There is something vague about our conception of forgiveness, because often people are not sure if they should trouble themselves in reconciling their differences with their adversary or if they should do what is best for themselves. Lippitt offers a solution to this common problem, but I think the implications extend beyond forgiveness and suggest that philosophy should play a wider role in our inter-personal relationships. Philosophy is in a fundamental way concerned with understanding what we mean when we say certain things, and of course Lippitt is talking about what we mean when we say ‘forgiveness’. The understanding that philosophy provides may act as a pillar of stability in relation to others, and this is why I agree with Lippitt: because he offers a viable solution with practical significance.
It follows quite nicely from my interpretation of Lippitt’s talk that I now talk about its value. One may at first wonder why there was an entire lecture dedicated to forgiveness, but this is philosophy, and it is a subject that illuminates the parts of life that so many of us do not bother to explore. Forgiveness is one such topic – it is often viewed as a small component of social interaction that involves, quite vaguely, the act of ‘letting things go’. The value of Lippitt’s talk comes from the fact that he has not only presented an interesting topic, but also that he has done his duty as a philosopher by showing us that forgiveness is more than a vague concept, but a catalyst for human growth.
A word from Harvey Baxter
People have different ideas on what forgiveness is and how exactly is should work. In my opinion, forgiveness is, at its most basic, no longer harbouring any resentment toward somebody who has done you wrong. Lippitt argues that forgiveness does not entail forgetting or condoning the wrong done to you. I would have to agree. While somebody may choose to forget when they forgive, this opens them up to be taken advantage of. Lippitt said in his talk that resentment is useful in preventing this, but too much resentment will lead to a person believing that the wrong they have suffered is more extreme than it actually was. It is for this same reason that I believe that you should not forget or condone the act when forgiving somebody. For this would allow for people to repeatedly commit wrongs against you knowing that there will be no repercussions.
Because of this, I believe that when you forgive a person for their actions, you should both remember and, to a moderate degree, even resent their actions. This helps guard against being taken advantage of. But I would like to suggest an alternative to Lippitt’s model concerning how this works. Lippitt argued in his talk that a certain amount of resentment is healthy, but an excess causes a person to exaggerate the harm they have suffered. According to Lippitt, forgiveness is letting go of the excess resentment. While I agree that forgiveness is not necessarily forgetting the wrongdoing, I disagree with his view on how resentment works in regard to forgiveness. I suggest that when you forgive somebody, you are not letting go of an excess of resentment. Rather, you are letting go of the resentment you hold towards that person, as opposed to the person’s action. You may still resent their actions, but once you have forgiven that person, you should harbour little or no resentment towards them. Apart from this, I mostly agree with what Lippitt said in his talk. I particularly agree with his idea that forgiving a person for their actions does not have to entail forgetting or condoning the actions.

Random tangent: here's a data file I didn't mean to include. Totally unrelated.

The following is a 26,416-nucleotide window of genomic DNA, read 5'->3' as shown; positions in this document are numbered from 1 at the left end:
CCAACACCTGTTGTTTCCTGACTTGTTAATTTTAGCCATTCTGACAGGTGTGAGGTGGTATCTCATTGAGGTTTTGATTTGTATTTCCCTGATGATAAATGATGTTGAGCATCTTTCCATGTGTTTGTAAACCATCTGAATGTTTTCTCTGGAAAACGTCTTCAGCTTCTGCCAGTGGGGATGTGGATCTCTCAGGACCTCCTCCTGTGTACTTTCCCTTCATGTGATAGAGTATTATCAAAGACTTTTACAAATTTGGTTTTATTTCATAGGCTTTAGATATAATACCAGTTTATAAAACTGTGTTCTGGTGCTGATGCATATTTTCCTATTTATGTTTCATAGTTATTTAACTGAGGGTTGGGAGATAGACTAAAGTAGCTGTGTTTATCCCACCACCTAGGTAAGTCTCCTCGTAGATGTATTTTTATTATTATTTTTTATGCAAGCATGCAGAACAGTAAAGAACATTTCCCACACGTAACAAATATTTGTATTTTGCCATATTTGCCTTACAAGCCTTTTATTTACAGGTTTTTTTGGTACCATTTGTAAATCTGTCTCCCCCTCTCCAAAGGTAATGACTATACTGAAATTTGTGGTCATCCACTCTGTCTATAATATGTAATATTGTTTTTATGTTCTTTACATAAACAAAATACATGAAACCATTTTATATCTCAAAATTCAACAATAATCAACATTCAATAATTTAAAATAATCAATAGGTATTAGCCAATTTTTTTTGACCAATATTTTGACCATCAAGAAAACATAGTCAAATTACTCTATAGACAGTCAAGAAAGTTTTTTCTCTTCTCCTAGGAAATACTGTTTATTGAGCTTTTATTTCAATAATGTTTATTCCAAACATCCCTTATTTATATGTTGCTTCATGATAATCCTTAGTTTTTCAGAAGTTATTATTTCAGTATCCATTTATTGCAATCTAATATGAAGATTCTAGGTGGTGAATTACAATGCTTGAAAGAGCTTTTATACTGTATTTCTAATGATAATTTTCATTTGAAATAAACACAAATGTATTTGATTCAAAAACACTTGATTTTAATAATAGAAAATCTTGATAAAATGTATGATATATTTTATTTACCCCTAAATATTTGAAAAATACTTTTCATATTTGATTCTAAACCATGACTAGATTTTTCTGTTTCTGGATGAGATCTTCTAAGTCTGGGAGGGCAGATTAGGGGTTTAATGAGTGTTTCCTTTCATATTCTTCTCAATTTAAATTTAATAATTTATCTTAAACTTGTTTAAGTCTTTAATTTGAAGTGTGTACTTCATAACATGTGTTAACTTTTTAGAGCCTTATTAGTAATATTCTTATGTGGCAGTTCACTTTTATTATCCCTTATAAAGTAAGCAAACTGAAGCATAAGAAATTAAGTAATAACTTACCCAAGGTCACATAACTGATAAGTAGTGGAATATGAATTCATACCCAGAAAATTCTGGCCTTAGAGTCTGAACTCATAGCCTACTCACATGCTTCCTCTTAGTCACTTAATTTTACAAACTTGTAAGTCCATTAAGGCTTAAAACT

I see the ideas Lippitt expressed on resentment and forgiveness as holding an immense amount of value. While I don’t agree with how resentment should be handled, Lippitt’s view of letting go of excess resentment is still a positive process that should be considered in everyday life. When there is a conflict between two people, this kind of letting go can be very useful, even if just one person involved can take a step back and consider if the other person’s actions were really that harmful towards them. Thus I believe that spreading ideas like this is extremely beneficial to all people.